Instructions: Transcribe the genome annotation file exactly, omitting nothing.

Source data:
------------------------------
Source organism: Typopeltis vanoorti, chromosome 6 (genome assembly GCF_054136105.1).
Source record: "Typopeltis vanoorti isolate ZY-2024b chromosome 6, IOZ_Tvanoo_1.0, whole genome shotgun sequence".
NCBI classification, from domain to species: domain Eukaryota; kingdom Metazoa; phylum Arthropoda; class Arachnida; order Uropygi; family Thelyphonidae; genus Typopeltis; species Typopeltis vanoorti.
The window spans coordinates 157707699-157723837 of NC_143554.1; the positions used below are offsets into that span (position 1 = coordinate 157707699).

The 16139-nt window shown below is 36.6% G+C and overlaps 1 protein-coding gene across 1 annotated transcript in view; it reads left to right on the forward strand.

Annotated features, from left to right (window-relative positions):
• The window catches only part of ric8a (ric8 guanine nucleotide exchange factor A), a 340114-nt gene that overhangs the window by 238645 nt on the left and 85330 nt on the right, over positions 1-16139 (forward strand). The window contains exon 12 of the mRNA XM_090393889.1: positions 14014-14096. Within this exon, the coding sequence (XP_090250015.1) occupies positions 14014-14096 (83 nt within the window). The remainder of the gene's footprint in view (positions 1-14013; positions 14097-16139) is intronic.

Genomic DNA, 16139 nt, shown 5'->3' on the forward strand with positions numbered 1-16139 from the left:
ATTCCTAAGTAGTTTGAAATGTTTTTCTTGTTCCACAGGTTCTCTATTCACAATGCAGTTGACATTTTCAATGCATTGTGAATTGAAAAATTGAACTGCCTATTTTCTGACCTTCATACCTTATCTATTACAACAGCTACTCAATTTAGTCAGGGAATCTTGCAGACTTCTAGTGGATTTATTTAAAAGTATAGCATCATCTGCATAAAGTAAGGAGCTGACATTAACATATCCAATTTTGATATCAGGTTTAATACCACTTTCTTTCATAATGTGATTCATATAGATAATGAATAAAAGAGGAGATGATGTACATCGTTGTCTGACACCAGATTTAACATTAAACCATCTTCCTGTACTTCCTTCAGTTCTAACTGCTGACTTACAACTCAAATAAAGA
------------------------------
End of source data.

Source organism: Typopeltis vanoorti, chromosome 6 (genome assembly GCF_054136105.1).
Source record: "Typopeltis vanoorti isolate ZY-2024b chromosome 6, IOZ_Tvanoo_1.0, whole genome shotgun sequence".
NCBI classification, from domain to species: domain Eukaryota; kingdom Metazoa; phylum Arthropoda; class Arachnida; order Uropygi; family Thelyphonidae; genus Typopeltis; species Typopeltis vanoorti.
The window spans coordinates 157707699-157723837 of NC_143554.1; the positions used below are offsets into that span (position 1 = coordinate 157707699).

The 16139-nt window shown below is 36.6% G+C and overlaps 1 protein-coding gene across 1 annotated transcript in view; it reads left to right on the forward strand.

Annotated features, from left to right (window-relative positions):
• The window catches only part of ric8a (ric8 guanine nucleotide exchange factor A), a 340114-nt gene that overhangs the window by 238645 nt on the left and 85330 nt on the right, over positions 1-16139 (forward strand). The window contains exon 12 of the mRNA XM_090393889.1: positions 14014-14096. Within this exon, the coding sequence (XP_090250015.1) occupies positions 14014-14096 (83 nt within the window). The remainder of the gene's footprint in view (positions 1-14013; positions 14097-16139) is intronic.

Genomic DNA, 16139 nt, shown 5'->3' on the forward strand with positions numbered 1-16139 from the left:
ATTCCTAAGTAGTTTGAAATGTTTTTCTTGTTCCACAGGTTCTCTATTCACAATGCAGTTGACATTTTCAATGCATTGTGAATTGAAAAATTGAACTGCCTATTTTCTGACCTTCATACCTTATCTATTACAACAGCTACTCAATTTAGTCAGGGAATCTTGCAGACTTCTAGTGGATTTATTTAAAAGTATAGCATCATCTGCATAAAGTAAGGAGCTGACATTAACATATCCAATTTTGATATCAGGTTTAATACCACTTTCTTTCATAATGTGATTCATATAGATAATGAATAAAAGAGGAGATGATGTACATCGTTGTCTGACACCAGATTTAACATTAAACCATCTTCCTGTACTTCCTTCAGTTCTAACTGCTGACTTACAACTCAAATAAAGA